The Australian Needle Syringe Program Survey (ANSPS) provides serial point prevalence estimates of human immunodeficiency virus (HIV) and hepatitis C virus (HCV) (antibody and RNA) and sexual and injecting risk behaviour among people who inject drugs (PWID) in Australia.
Conducted annually over a one-two week period, all clients attending participating NSPs are invited to complete a brief, anonymous questionnaire and to provide a capillary blood sample for HIV and HCV antibody and HCV RNA testing. Implementation of the 2020 ANSPS was affected by the COVID-19 pandemic with a reduced number of services and respondents participating compared to previous years.
This report presents national and state/territory data for the period 2016 to 2020.
- In 2020, 38 Australian Needle Syringe Programs (NSPs) participated in the ANSPS and 1,324 NSP attendees completed the survey. The response rate was 35%.
- As a sentinel surveillance system with the capacity to respond to emerging issues, the 2020 ANSPS included a module about COVID-19 related impacts. The majority (78%) of respondents reported that it was not more difficult to access needles and syringes during the pandemic, while 11% reported an increase and 35% reported a decrease in their illicit drug use.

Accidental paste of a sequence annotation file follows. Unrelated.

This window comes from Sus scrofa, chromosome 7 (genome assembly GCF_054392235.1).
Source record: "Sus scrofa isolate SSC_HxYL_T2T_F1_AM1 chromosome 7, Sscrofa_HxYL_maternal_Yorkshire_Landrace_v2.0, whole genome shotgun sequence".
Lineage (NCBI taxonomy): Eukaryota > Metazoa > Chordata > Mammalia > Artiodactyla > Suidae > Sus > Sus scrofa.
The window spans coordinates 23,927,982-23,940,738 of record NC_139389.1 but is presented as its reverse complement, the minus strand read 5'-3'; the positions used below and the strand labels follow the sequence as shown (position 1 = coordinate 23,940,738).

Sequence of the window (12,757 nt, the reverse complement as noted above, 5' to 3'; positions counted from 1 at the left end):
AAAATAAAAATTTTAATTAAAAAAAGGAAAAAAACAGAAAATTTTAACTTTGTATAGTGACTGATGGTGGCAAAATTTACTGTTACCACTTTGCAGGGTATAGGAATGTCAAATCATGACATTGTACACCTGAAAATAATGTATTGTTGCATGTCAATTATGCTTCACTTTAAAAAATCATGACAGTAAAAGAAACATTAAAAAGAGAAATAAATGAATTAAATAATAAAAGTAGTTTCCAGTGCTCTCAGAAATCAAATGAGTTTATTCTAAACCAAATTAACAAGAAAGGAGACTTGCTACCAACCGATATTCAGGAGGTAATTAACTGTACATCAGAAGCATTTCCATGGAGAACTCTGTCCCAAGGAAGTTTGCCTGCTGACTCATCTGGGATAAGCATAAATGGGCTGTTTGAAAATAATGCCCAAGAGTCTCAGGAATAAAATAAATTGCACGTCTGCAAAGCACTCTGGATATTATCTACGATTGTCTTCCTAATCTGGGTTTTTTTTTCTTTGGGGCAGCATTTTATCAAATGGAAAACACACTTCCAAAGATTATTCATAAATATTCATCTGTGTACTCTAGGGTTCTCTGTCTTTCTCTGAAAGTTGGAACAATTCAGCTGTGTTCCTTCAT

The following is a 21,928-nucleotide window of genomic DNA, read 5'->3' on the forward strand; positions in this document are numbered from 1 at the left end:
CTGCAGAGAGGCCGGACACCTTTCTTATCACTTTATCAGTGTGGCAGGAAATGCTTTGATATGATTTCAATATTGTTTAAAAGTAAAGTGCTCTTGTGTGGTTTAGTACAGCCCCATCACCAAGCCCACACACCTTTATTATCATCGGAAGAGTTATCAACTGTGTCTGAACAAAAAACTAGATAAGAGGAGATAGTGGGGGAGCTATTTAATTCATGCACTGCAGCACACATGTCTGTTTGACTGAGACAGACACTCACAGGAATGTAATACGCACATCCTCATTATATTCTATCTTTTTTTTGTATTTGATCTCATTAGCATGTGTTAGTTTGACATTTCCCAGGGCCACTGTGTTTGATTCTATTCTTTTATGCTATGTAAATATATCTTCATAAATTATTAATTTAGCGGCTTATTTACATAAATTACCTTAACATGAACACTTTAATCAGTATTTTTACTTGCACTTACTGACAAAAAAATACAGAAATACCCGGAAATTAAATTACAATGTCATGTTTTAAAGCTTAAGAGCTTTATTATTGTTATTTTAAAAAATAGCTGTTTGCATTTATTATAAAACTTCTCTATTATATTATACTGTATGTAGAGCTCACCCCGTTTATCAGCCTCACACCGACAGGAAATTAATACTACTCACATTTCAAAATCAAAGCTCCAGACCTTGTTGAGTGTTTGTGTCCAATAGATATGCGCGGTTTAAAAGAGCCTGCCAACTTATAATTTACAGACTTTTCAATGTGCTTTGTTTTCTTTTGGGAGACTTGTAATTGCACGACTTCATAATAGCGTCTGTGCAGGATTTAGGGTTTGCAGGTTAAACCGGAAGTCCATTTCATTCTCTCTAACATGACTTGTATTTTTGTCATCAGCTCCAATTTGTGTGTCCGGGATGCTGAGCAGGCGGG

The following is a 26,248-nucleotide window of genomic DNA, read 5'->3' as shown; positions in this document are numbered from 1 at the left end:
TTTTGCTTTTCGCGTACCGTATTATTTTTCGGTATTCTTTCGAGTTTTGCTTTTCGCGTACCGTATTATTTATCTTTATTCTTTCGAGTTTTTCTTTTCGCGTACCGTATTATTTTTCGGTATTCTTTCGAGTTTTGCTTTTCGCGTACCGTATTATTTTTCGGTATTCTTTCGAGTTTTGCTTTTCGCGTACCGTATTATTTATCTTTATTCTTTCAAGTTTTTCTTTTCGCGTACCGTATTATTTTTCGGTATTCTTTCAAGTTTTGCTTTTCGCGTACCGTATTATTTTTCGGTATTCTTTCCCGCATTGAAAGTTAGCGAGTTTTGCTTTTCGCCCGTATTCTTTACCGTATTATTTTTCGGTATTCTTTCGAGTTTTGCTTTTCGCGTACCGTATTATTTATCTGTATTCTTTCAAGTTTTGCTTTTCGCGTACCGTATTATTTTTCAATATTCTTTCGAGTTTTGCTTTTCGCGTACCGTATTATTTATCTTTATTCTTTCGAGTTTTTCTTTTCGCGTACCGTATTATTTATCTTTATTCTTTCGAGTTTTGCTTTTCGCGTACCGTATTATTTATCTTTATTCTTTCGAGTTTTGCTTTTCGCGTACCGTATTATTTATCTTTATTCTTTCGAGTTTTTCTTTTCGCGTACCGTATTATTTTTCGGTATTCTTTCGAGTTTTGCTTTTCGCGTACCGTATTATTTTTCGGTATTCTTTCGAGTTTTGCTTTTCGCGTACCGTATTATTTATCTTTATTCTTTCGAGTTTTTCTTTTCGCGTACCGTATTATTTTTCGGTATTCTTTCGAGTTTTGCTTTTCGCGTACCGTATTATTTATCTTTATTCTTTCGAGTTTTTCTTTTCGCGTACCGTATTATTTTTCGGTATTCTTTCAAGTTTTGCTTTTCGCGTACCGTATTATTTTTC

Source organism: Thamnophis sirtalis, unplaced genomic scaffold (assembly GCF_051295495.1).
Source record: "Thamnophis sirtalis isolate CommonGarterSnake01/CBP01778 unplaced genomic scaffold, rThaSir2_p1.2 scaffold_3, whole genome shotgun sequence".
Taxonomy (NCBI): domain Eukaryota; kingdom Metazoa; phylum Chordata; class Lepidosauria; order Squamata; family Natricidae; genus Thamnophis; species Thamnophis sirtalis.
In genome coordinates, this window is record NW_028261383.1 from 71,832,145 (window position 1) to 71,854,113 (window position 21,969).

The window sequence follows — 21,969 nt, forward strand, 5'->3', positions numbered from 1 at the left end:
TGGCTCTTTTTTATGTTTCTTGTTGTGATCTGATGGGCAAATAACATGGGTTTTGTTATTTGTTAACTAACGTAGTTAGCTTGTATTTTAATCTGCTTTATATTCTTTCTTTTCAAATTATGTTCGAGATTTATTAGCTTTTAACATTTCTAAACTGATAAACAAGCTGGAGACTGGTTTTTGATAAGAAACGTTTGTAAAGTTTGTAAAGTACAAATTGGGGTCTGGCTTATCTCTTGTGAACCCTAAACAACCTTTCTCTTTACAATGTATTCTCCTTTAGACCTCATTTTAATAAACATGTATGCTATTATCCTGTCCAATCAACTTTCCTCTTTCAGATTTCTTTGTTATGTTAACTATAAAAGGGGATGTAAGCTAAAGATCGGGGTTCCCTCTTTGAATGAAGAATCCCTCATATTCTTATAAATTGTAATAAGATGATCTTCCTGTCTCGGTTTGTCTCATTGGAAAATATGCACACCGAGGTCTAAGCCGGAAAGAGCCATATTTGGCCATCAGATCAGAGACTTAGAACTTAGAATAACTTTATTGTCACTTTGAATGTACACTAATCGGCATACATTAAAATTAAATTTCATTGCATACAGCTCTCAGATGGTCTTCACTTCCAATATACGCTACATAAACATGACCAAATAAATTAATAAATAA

- HIV antibody prevalence remained low nationally, increasing from 1.4% to 2.5% over the period 2016 to 2020.
- HCV antibody prevalence declined from 51% in 2016 to 39% in 2020.
- Among respondents tested for HCV RNA, the proportion with detectable HCV RNA declined from 33% in 2016 to 16% in 2020.
- Among respondents assessed as eligible for HCV treatment, the proportion who reported a lifetime history of HCV treatment increased significantly, from 29% in 2016 to 62% in 2020.